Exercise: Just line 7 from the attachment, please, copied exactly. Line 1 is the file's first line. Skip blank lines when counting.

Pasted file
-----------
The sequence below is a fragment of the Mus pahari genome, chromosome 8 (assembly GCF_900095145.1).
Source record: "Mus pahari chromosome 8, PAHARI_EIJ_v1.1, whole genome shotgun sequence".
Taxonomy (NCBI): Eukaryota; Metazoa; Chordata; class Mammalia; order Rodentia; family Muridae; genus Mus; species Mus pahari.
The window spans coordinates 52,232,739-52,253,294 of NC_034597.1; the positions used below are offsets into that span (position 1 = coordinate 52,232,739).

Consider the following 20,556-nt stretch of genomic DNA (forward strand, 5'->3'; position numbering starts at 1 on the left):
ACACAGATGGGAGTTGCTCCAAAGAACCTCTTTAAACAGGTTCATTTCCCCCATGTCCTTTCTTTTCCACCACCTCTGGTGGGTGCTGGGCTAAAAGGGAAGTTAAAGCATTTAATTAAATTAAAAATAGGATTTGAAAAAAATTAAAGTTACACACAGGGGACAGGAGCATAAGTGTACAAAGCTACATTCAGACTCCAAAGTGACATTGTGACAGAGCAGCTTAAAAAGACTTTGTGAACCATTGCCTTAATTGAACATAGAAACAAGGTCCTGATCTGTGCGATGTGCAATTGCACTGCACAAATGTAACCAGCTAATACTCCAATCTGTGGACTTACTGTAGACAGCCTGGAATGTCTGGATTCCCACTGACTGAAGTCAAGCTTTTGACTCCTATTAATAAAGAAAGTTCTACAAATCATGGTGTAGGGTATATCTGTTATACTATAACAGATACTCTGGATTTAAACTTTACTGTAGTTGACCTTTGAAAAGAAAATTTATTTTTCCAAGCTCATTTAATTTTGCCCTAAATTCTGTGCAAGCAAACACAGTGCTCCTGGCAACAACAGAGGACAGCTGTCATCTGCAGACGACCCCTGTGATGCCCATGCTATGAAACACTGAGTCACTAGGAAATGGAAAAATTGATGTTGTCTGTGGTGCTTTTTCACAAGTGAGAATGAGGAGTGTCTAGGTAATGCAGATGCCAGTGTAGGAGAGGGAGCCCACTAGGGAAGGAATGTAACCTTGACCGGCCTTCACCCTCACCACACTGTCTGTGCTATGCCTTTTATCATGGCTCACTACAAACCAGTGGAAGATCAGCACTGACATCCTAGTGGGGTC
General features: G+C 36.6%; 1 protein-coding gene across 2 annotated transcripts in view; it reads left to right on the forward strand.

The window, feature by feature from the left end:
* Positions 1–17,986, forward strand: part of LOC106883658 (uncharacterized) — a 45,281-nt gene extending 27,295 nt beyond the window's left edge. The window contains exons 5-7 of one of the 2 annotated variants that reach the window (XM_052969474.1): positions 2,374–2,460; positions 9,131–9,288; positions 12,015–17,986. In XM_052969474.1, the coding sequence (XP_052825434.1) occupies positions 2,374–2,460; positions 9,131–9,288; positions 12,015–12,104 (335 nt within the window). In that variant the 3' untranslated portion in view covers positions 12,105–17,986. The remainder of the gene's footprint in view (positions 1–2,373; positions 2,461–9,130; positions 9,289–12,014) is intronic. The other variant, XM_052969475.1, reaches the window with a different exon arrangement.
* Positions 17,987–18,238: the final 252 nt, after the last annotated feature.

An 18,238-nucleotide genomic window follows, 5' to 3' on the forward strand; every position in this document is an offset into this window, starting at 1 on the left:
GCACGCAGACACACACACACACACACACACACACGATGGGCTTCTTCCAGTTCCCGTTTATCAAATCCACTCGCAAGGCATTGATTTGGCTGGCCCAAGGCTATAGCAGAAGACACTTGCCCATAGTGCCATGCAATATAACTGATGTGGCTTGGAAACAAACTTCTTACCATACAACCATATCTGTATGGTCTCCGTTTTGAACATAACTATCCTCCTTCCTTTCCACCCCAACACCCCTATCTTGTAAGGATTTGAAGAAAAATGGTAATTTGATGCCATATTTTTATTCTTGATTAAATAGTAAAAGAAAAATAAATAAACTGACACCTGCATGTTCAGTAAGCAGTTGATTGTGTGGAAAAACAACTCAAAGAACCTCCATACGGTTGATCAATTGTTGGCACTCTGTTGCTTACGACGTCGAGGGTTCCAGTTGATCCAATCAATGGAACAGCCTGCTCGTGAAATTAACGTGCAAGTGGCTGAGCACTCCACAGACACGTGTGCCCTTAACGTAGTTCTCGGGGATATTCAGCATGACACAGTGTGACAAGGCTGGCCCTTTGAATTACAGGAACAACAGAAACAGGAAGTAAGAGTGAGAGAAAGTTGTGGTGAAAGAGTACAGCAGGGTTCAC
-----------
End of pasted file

General features: G+C 36.6%; 1 protein-coding gene across 2 annotated transcripts in view; it reads left to right on the forward strand.